BlueBonnet-4

A Chicken Adovado Taco.

What: Familiar Mexican fare, signature dishes done well, and an extensive list of flavorful variations on the Margarita.

Where: 457 S. Broadway Denver, CO

When: Happy Hour: Monday thru Friday 3 p.m. – 6 p.m. Monday thru Saturday 9 p.m. – Close

On the afternoon I first set foot in Blue Bonnet, a man was rushing through the restaurant en route to visit family outside of the city. Knowing better than to show up empty-handed, he had stopped, by request, to stock up on some of the restaurant’s signature salsa before continuing on his way to DIA. Personally, to witness a situation like this would alleviate any doubts about the value or authenticity of a business—customer loyalty, though occasionally misplaced or held out of some hard-to-grasp sentiment, in this case demonstrates the Blue Bonnet’s dedication to its patrons.

Surely, few restaurants announce their existence with as much force as Blue Bonnet (if you’ve driven down South Broadway, there’s little chance you missed the bright blue letters beaming down the avenue). And yet, if you’re new to the city or, if you’re like me, and curiosity has its boundaries, you may not know that the restaurant has been serving Mexican food for almost 50 years.

Gary Mobell and his sister Marci Rosenberg represent the second generation of the family-owned establishment—it was their parents who began serving Mexican food back in the 1960s. But after all this time Mobell acknowledges the competitive environment in which the Blue Bonnet now exists. “We’re dealing with a much more educated consumer. In order to stay viable we need to cultivate outside-of-the-box thinking, promote innovation and creation,” he said.

“[Blue Bonnet] boasts one of the most comprehensive gluten-free menus in the city.”

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Pumpkin Flan.

Thankfully, they have the likes of Jon Duvernet as their in-house mixologist; Duvernet has been behind the Blue Bonnet bar for over 20 years. “These drink specials contain no flavorings out of the jar…we’re after a fresher product that is cleaner, better tasting,” said Mobell as Duvernet presented a flight of Margaritas including the Cucumber and Fire-Roasted Jalapeño, house-roasted Cranberry, Strawberry Basil, Spiced Pear and three classics: the House, Sauza Grand and the Cointreau Versial (all $6.50-8 each). The fruit concoctions are subtle on tequila but pack a punch to the palette, while the classics put the smooth and subtle notes of reposado center stage.

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Mole Enchiladas.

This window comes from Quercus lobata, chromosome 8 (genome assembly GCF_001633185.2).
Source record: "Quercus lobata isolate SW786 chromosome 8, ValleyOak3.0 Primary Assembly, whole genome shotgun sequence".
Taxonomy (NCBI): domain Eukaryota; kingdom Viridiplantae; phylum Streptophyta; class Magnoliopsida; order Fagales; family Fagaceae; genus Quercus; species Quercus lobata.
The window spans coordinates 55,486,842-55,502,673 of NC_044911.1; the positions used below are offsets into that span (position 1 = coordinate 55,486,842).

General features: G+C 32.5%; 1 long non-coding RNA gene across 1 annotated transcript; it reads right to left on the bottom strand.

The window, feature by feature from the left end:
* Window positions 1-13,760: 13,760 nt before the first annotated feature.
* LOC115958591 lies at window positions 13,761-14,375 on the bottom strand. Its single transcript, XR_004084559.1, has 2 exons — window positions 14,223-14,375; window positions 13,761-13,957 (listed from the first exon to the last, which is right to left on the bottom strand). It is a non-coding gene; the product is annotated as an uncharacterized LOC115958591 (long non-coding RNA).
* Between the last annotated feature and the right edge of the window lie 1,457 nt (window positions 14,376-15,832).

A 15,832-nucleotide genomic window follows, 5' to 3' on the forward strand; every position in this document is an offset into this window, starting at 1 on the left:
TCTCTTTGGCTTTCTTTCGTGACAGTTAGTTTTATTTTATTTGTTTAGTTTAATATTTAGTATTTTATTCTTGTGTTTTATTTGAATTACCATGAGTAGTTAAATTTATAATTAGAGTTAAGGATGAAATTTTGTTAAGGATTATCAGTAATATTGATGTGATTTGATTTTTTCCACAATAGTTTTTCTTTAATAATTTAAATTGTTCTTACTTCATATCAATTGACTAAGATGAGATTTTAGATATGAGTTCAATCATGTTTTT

This is not to say that the kitchen is not capable of novelty in its own right, but Chef Luis Galvez, who has also been at the restaurant for over 20 years, is more concerned with cooking traditional dishes the right way. Galvez oversees a kitchen of 23 cooks in order to adequately capture the essence of tradition, a group that Mobell compares to an orchestra. It is a good thing that the back of the house is such a well-oiled machine. Blue Bonnet offers an extensive list of time-honored Mexican foods and also boasts one of the most comprehensive gluten-free menus in the city, thanks to the help of third-party organization the Gluten Detectives. Small plates like the pork and hominy Posole ($4-6) and Urban Nachos ($8)—think dip without soggy chips—complement the bottomless tortilla chips and house-made salsas. Up the ante with any of the 10 taco options, of which I’d recommend the Fish (grilled mahi mahi), Beef Barbacoa or Chicken Adovado (adovado being a marinate that originated as a technique for preserving meat and is an incomparable burst of spices).

Because the Enchiladas, Chile Rellenos and Burritos (~$12 for combinations) are the most popular offerings, Galvez set out to nail a national standard some time ago: the hard-to-master Mole sauce, which, with its hints of pumpkin, cinnamon, and chocolate, lives up to that title. (Unfortunately, Blue Bonnet has discontinued its Chicken Mole entrée, but perhaps it will make a comeback somewhere down the road.) Other sweets, like the Mini Sopapillas or the seasonal Pumpkin Flan ($5) help to put the icing on the cake, as it were, and give a Blue Bonnet meal the delectable ending it deserves.

Ultimately, this is the kind of place where whether or not you find yourself in agreement with its popularity is beside the point. After all the triumphant years Blue Bonnet has enjoyed in Denver, it is a kind of local celebrity that, aside from its enduring if initially confusing name, needs no introduction.

All photos by Kiddest Metaferia 

About The Author

Food & Booze Writer

Matthew is a writer and musician from New England. He travels often and is always eager to explore the Western landscape, but a good book, a beer and a comfortable chair are just as well.

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